Monday 12 December 2016

Analyzing the Le Mans Mini Marcos (1)

Over the next few days or weeks, I'll update you on the discovery of the Le Mans Mini Marcos. Looking back I can tell you that identifying it as the real deal wasn't the easiest of tasks. I received three sketchy pictures of the shell and had to work from there. Now that I have it, things are much easier. Take the layers of paint, for example. These can best be described with the list of previous owners that my friend and colleague Enguerrand Lecesne made.

1966-67: Hubert Giraud and Jean-Claude Hrubon, (Paris) 24h Le Mans 1966, 1000 km Paris 1966-67.
1968 Alain Asse (Boulogne-Billancourt near Paris) Hillclimbs, races
1969 Aiguebonne (south of France) registered, painted Green, rally in south of France
1970 José Albertini (Nice), painted orange, Monte Carlo Junior rally. During that period: modified bonnet, new Delta Mic wheels, lights for rallying...
1970 Jean-Louis Grappin (Neuilly near Paris) Hillclimb (Treffort), engine broken, car left off.
1973 Dominique Mercier (Essonne), painted Maroon, 998 engine.
1975 Michel Tasset (Eure et Loir)

I now found out that the car was repainted in a lighter blue with an orange stripe to match Hrubon's later 1967 Le Mans entry (a Renault Gordini powered sports car of his own design). There is photographical evidence of that, too, with the two cars standing next to each other at Hrubon's garage, so it does fit in. I also think that it was not painted orange in 1970 but a light red instead, as this is the colour that comes next after the green. Also: after it was lost in October 1975 it appears to have been painted twice more, both times a shade of red, too.

So in the right order that's:

French Blue with yellow stripe
Light Blue with orange stripe
Dark Green
Maroon with yellow stripe

Now, have a look at these photographs, to make it all fit

This is the front center of the roof. The French blue and yellow stripe are clearly visible. After that it's light blue, green, red, maroon (with a new slightly darker yellow stripe good visible, too) and two more layers of red
Picture Jeroen Booij 

Same spot just above the windscreen, but now from the other side. Here, you can also see the orange that was used for the stripe
Picture Jeroen Booij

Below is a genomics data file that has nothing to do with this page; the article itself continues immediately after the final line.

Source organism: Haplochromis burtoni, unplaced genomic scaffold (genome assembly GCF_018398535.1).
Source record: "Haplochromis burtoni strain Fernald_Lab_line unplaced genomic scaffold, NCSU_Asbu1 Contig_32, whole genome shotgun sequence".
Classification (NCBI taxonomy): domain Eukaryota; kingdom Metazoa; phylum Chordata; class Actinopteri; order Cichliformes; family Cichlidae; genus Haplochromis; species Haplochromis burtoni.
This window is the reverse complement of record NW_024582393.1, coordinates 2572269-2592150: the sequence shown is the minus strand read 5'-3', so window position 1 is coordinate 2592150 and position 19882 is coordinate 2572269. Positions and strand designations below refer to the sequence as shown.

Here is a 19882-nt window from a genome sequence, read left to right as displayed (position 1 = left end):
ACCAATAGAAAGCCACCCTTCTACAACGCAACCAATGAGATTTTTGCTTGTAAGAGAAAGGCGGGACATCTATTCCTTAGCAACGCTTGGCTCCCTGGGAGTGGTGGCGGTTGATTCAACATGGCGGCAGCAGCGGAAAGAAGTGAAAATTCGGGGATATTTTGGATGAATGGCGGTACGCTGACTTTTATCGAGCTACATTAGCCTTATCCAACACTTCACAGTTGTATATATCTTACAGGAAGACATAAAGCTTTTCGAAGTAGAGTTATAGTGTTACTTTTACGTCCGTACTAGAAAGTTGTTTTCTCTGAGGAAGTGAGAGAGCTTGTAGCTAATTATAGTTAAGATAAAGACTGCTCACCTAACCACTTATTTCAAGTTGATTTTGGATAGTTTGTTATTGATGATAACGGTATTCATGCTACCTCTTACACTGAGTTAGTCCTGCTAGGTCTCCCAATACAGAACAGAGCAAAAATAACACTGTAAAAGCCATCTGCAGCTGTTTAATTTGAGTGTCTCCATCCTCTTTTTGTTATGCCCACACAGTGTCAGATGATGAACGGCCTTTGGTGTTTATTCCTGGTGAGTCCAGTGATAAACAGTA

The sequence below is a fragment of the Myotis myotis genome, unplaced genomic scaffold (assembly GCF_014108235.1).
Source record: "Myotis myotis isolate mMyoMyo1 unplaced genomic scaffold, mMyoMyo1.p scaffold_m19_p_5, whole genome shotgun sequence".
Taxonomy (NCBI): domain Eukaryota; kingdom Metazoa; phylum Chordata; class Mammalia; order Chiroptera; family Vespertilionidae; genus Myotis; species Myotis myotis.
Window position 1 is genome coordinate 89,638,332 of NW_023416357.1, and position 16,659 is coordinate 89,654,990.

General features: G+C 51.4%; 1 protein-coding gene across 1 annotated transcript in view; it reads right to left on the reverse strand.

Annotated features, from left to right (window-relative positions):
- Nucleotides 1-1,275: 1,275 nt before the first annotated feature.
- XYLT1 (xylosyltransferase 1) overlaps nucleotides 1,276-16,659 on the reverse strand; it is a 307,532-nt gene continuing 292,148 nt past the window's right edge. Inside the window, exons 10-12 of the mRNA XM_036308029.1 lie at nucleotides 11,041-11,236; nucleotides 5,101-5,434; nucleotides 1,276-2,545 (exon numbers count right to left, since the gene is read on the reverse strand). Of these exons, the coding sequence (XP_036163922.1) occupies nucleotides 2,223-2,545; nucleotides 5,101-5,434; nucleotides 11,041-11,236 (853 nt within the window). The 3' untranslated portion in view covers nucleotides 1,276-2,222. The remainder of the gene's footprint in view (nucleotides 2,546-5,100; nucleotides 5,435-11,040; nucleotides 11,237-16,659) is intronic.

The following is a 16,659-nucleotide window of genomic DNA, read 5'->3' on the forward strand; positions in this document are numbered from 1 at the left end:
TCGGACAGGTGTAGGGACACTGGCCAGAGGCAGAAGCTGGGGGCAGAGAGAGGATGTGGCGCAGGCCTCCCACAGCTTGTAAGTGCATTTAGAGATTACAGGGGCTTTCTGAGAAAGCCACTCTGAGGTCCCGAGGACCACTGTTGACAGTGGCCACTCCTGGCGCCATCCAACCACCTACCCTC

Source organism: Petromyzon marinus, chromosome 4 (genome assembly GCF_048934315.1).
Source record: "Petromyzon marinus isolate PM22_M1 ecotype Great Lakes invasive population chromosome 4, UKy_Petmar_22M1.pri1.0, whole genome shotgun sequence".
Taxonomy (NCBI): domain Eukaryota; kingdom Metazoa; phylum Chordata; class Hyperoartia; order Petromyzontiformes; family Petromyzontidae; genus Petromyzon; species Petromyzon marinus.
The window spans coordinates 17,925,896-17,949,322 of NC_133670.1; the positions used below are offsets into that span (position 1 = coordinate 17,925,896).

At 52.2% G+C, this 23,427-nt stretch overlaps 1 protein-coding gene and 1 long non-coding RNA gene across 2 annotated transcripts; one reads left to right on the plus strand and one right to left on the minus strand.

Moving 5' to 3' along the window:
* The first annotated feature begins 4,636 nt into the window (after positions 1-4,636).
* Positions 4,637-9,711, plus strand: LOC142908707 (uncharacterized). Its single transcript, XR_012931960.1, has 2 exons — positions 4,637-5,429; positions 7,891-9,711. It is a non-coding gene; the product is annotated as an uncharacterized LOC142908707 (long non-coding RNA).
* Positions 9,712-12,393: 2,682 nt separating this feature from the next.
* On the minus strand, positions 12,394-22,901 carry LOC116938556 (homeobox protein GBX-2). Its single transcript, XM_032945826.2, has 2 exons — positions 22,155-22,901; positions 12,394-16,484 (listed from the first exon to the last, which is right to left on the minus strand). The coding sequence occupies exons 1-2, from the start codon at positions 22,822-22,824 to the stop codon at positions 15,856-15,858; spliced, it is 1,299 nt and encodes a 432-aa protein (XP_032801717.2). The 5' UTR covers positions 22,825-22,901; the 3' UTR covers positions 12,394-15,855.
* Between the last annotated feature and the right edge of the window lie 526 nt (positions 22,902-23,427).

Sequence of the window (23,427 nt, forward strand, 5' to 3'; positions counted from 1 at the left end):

This is the right hand front wing. No yellows are visible here as these were only painted in a broad stripe over the length of the car. French blue is just visible under the light blue paint
Picture Jeroen Booij 

The original French blue can be found everywhere as the first paint colour
Picture Jeroen Booij 

This is the right hand rear wheel arch. What I like is that the white roundel is still hidden here, too
Picture Jeroen Booij

This is even more closed up onto the wheel arch. Unfortunately these have been modified, with the arch smoothed onto the body. The filling material can be clearly seen here
Picture Jeroen Booij

UPDATE 13 december 2016: 

Enguerrand Lecesne writes to me:

Speaking about colours:

1966 French blue was an idea of Jean-Louis Marnat to do Le Mans
1967 light blue (bleu ciel) with orange stripes, in 67, Claude Plisson explains that it was an idea of Hrubon: give a repaint in Gulf lookalike colors (Mirage cars)...
1970 Albertini, the color was certainly Red (Albertini dixit) but it is vermillon, a red with orange (this is what i've called orange to give you a clue).

Thank you!


  1. I forsee many dusty days in your future ...........

  2. always nice that a history trace can be proven in the colours still on the shell. To many have been stripped to bare and all history lost. In proving the colours the next question comes to mind, as Billy Dulles claims that this is 6102 on it's way to Hrubon then a dark colour should appear under the light colour that the car had before the French blue paint thats clearly on your shell
    Could Billy have got it wrong?

  3. Great bit of Auto-archaeology Jeroen, looks a bit like those multi-layered gob- stoppers you could buy back in the day. It would also be interesting to establish the bare shell weight for the le Mans car, "sans peindre"


  4. Very nice to see the liniage in the paint layers, to many times this is all missing from the story of "reappeared" cars.
    The layers you have do crop up an other question, as Billy Dulles claims this to be a picture of him on his way to Hrubon with 6102;
    While the dark colour isn't in your layers, the white? of the pre-paint pictures at Hrubon is

    So did Billy get it wrong??

    Good luck with the hunt for all the by now very rare parts to bring the car back up to spec. I can imagine it being a mammoth task, but at least there's enough pictorial material to find out what's right.

    1. Good question. I have been wondering about this myself.
      I haven't seen if there is any black under the original white, which can be seen in the original build photographs by Guy Le Page, so I'll have to check this first.

      What's more: on a crystal clear (B&W) photograph that I have of the Dulles pick up delivering the black (dark?) Marcos body, it leaves no doubt that the car had wide rear wheel arches fitted with pop rivets or screws. I don't think this was the case with the Le Mans car, but I'm not sure.

      Time will tell though.